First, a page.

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Tips for combatting winter ‘shedding’ of asparagus fern

ALBUQUERQUE, N.M. — Q. I have a beautiful asparagus fern that flourishes every summer. In the winter I bring it inside, and over the next six months or so Tracey Fitzgibbonindoors, the branches die back and it drops lots of little “spikes.” By the time I can get it back outside, it is less than half the size it started out. I have tried various locations around the house. Can it winter outside? I can cover it on freezing nights, or is that even necessary? Thanks for your help. – LG, Albuquerque

A. I had an asparagus fern once, growing happily indoors and it did well for the first several months heading into autumn. Then slowly, like what you’re describing, it started “shedding” dreadfully! Vacuuming under it and snipping off dead and dying branches became a chore that I detested. By spring I chucked it outdoors, and lo and behold, it started to flourish again.

Well, I didn’t want to go through another winter of cleaning up after it, so I didn’t bring it in for the next round of winter months. I know, harsh.

According to my bible, “Sunset Western Garden Book,” the asparagus fern won’t winter over in this zone. We get too cold, and stay there for too long. I truly don’t think that even if you were religious in your covering and uncovering each day, never allowing it to dry out, it would survive.

So I do have a thought that might offer you a bit more success when you do bring the fern inside – which by the way, aren’t ferns at all but are actually in the lily family.

First, aim to find a truly bright, sunny window that has a shade or curtain that can be drawn to keep the chill off at night. If you hang it from the ceiling, make sure there isn’t a vent blowing on it causing it to dry out. If you have baseboard heat, be sure that it’s out of the upward flow.

I want you to create a humidifying tray for the fern. Whatever size container the fern lives in, you’ll want to purchase a saucer at least two inches (four inches is better) larger that the existing one, and some pebbles or decorative rock, enough to fill the new saucer. Set the new pebble-filled saucer wherever the asparagus fern is going to live, then set the fern pot and saucer on the pebble-filled saucer. Always keep the pebble-filled saucer filled with clean water. As the water evaporates you’ll have effectively created a humidity tray for the fern to live during the winter. If you’re going to hang the fern, you can create the same effect by using a longer macrame hanger to hold both the new humidity tray and the original pot and saucer.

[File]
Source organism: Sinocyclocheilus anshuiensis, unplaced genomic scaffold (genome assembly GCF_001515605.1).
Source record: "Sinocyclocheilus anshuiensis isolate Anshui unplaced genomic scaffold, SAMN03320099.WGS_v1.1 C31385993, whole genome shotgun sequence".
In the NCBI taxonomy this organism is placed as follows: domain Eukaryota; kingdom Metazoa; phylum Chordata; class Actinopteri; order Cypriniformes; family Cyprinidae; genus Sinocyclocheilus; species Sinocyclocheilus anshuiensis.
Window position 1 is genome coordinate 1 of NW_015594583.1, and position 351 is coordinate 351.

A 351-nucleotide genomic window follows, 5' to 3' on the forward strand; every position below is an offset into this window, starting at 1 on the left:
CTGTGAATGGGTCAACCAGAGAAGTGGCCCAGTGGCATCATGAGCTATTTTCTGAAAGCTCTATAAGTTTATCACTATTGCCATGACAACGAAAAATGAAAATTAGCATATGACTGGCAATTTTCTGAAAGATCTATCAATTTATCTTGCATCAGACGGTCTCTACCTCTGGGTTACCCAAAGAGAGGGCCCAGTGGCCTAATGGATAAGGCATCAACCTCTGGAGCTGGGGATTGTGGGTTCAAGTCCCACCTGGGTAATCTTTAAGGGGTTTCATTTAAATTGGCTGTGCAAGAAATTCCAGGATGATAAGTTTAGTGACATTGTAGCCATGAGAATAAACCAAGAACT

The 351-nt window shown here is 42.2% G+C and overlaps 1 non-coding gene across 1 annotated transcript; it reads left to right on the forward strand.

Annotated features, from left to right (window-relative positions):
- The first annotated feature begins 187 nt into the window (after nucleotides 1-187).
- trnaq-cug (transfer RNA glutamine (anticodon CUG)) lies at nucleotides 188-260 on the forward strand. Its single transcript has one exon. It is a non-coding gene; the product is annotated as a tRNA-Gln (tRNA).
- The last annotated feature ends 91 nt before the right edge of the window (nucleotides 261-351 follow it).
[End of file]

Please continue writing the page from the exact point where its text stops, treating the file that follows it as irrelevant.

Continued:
Now some might think why the tray? You don’t want the plant to sit in puddling water for long periods of time. By keeping the original saucer sitting on top of the pebbles you’ll be better able to monitor the water needs of the fern. You will want to keep the asparagus fern well-watered, just not sitting in a puddle, to help keep the drying out of the branches to a minimum. A dry fern is an unhappy fern.

By keeping it brightly lit during the day, comfy and not chilled at night, and both humidified and consistently watered, hopefully that will lessen the fern’s shedding!

Since it isn’t quite time to bring the fern in for the winter months, you might consider a fertilization of a water-soluble food. I would also start to inspect for critters, and if you choose to spray, apply a ready-to-use pesticide, pyrethrin or insecticidal soap. Do it at least three times in 10-day intervals to insure the fern is pest free before it’s brought in for the winter.

Happy Diggin’ In!

Tracey Fitzgibbon is a certified nurseryman. Send garden-related questions to Digging In, Albuquerque Journal, 7777 Jefferson NE, Albuquerque, NM 87109, or to features@abqjournal.com.

 

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